Versatile Inking: Pigma Micron PN

Newly stocked, and quite a new product in South Africa in general, the Sakura Pigma Micron PN differs slightly from the standard, beloved Micron range.

Normal Microns feature a sturdy felt tip, which is great for line consistency, but lacks the versatility for line width variation. Of course, sometimes consistency is what you want in your linework, but for a more organic look, the Micron PN is there to save the day!

Pigma Micron PN Tip
Pigma Micron PN nib

The Micron PN differs from the traditional Micron range in that the tip is made from a conical, tapered ‘plastic nib’ (no surprises here, but that’s what PN stands for). Working with it is difficult to explain and should really be experienced first hand, but it’s not unlike a mix between a fine tip brush pen and a dipping pen.

The durable tip is still sturdy enough to create consistent lines, but with a little bit of added pressure you can widen the stroke that you draw, ranging from around 0.1mm to 1mm. This line variation mimics the effect achieved by a brush pen without it actually being a brush pen – it sounds confusing, but just bear with us. Many find brush pens to be unwieldy and difficult to use, so the Micron PN gives you the best of both worlds of precision and versatility in a single pen!

Pigma Micron PN Sketch
Pigma sketch before colouring

This makes it the perfect tool for drawing and sketching, inking comics, manga, and illustrations, and definitely has its place in other applications such as technical drawing too. The size width variation can be incredibly helpful to create more dynamically inked drawings that have a greater sense of depth. For this reason, the PN is a favoured tool for many industry leaders including the likes of Chrissie Zullo (a professional comic book artist at DC Comics).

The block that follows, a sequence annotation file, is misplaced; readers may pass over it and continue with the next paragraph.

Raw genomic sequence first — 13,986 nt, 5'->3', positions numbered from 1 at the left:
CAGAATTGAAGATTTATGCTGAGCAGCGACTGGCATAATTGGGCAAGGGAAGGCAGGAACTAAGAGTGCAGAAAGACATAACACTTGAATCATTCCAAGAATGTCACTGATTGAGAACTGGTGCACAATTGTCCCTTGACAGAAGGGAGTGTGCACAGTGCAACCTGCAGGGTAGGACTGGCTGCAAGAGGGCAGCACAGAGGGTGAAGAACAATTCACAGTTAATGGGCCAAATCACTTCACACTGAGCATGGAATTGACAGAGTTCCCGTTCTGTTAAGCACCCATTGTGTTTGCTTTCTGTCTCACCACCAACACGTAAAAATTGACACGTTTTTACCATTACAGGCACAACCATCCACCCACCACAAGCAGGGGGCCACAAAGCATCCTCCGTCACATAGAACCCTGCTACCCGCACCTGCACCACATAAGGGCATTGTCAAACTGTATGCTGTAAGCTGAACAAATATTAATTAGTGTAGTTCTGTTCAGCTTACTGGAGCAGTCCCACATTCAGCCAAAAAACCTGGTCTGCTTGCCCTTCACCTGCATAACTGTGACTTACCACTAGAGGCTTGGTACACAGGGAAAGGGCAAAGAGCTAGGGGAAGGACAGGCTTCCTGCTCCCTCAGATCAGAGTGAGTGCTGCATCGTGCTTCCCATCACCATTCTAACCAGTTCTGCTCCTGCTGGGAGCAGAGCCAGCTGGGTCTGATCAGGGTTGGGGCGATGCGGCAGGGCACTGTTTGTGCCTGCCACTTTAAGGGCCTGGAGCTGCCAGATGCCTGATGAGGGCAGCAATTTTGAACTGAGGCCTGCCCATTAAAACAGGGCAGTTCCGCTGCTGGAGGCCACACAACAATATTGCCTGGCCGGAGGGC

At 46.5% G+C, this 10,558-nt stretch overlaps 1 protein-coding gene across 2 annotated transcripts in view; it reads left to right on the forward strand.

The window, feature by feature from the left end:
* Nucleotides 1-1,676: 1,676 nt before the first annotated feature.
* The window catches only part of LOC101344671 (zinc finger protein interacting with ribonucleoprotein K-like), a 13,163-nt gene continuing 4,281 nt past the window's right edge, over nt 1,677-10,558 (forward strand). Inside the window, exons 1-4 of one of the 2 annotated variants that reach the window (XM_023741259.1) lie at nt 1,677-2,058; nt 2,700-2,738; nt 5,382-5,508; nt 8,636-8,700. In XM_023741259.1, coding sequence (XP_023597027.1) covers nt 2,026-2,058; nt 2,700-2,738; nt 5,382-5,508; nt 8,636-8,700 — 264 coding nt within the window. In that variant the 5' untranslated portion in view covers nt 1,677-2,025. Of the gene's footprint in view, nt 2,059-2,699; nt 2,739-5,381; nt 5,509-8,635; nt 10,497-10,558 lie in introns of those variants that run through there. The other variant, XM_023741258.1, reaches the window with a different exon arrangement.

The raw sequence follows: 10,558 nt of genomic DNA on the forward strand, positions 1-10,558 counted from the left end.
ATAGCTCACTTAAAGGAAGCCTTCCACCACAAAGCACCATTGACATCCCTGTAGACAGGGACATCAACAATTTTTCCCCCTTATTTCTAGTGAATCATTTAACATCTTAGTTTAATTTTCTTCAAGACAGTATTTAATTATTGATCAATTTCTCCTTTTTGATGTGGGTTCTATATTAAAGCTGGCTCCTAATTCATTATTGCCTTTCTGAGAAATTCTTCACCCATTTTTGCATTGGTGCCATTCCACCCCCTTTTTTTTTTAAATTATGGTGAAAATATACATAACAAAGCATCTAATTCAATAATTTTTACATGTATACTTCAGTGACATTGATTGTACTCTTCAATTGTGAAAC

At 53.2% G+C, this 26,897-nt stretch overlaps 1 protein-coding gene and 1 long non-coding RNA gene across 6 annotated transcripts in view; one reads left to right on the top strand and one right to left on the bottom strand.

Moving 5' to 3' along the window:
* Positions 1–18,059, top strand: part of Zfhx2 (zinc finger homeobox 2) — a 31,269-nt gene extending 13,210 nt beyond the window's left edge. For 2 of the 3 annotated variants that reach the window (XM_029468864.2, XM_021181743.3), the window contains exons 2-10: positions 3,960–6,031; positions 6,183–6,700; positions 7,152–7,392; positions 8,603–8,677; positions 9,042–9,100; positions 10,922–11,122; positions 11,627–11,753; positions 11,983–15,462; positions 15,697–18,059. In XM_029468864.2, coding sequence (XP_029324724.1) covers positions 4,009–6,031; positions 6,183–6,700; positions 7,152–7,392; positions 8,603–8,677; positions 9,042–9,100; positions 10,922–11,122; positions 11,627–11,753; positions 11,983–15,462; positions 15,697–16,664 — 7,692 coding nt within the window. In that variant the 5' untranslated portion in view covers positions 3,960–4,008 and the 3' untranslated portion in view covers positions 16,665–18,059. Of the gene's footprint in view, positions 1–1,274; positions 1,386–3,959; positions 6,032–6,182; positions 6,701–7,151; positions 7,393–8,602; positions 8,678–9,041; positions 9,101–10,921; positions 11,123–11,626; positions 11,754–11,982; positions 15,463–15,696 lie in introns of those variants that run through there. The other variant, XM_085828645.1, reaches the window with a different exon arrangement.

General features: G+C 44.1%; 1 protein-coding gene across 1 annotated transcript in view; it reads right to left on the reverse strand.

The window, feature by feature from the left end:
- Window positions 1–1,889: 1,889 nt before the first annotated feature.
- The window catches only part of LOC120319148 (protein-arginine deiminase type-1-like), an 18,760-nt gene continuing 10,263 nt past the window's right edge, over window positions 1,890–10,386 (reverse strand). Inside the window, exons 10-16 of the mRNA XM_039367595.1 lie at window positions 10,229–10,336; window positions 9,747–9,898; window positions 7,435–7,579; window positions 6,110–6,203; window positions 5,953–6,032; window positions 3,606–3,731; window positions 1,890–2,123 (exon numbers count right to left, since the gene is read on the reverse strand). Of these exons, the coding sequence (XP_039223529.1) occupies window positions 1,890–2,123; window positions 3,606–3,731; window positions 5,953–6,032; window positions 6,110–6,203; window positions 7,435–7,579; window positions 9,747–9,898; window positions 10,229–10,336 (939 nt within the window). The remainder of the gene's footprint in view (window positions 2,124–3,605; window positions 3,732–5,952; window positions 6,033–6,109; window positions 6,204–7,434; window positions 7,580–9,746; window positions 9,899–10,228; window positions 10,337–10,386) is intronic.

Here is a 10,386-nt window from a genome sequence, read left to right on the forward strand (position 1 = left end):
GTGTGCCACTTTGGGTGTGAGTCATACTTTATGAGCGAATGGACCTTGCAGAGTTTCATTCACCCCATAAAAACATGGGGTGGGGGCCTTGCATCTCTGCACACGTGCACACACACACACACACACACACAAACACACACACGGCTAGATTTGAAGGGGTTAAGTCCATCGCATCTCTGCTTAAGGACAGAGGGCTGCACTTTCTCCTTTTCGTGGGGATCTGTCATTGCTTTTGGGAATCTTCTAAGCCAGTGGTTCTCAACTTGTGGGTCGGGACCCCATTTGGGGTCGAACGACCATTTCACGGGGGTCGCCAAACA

Feature-wise, aside from the unique nib, the PN still boasts the same archival, waterproof and fade-proof pigment ink that we all know and love from Microns. It does not bleed into paper, and dries very quickly for a no-smudge drawing experience. It comes in a variety of colours, including black, red, blue, rose, purple, sepia/brown, burgundy, and blue-black, which you can buy in a nifty 8-piece set.

We’ve created the drawing in this post using the black Micron PN pen to show its use in a practical application. We’ve included a photo of the original drawing, as well as the unedited scan (so that you can check the details). We started the drawing by adding pressure to create the thick outlines, pressing down harder on the edges that are away from the light to create depth. We lifted some of the pressure to work on the finer details and shading. We thought we’d keep it fun and add some digital colour to our scan to bring it to life to make it look like our character belongs in a real comic!

As you can see, it’s not difficult to get the results you’re after with such a versatile tool, and we urge you to give them a try!

Sakura Comic
Christi du Toit pigma sketch

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